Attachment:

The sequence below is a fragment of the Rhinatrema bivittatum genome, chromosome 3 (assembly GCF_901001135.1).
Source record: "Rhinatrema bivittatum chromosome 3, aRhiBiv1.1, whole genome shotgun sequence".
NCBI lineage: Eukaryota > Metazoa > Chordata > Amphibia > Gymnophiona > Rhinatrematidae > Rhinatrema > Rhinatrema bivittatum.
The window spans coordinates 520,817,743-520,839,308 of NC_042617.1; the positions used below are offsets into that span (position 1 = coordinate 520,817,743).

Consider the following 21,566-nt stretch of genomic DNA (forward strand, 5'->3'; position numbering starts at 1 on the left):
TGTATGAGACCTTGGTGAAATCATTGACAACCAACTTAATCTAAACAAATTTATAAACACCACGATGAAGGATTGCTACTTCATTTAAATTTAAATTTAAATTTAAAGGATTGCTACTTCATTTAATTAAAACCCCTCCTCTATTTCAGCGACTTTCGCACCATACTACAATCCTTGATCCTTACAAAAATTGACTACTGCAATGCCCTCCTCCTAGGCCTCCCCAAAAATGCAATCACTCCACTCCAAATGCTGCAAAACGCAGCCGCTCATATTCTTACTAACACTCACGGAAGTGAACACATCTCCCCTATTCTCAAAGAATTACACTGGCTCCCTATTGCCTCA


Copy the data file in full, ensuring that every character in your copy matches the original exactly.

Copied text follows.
The sequence below is a fragment of the Rhinatrema bivittatum genome, chromosome 3 (assembly GCF_901001135.1).
Source record: "Rhinatrema bivittatum chromosome 3, aRhiBiv1.1, whole genome shotgun sequence".
NCBI lineage: Eukaryota > Metazoa > Chordata > Amphibia > Gymnophiona > Rhinatrematidae > Rhinatrema > Rhinatrema bivittatum.
The window spans coordinates 520,817,743-520,839,308 of NC_042617.1; the positions used below are offsets into that span (position 1 = coordinate 520,817,743).

Consider the following 21,566-nt stretch of genomic DNA (forward strand, 5'->3'; position numbering starts at 1 on the left):
TGTATGAGACCTTGGTGAAATCATTGACAACCAACTTAATCTAAACAAATTTATAAACACCACGATGAAGGATTGCTACTTCATTTAAATTTAAATTTAAATTTAAAGGATTGCTACTTCATTTAATTAAAACCCCTCCTCTATTTCAGCGACTTTCGCACCATACTACAATCCTTGATCCTTACAAAAATTGACTACTGCAATGCCCTCCTCCTAGGCCTCCCCAAAAATGCAATCACTCCACTCCAAATGCTGCAAAACGCAGCCGCTCATATTCTTACTAACACTCACGGAAGTGAACACATCTCCCCTATTCTCAAAGAATTACACTGGCTCCCTATTGCCTCA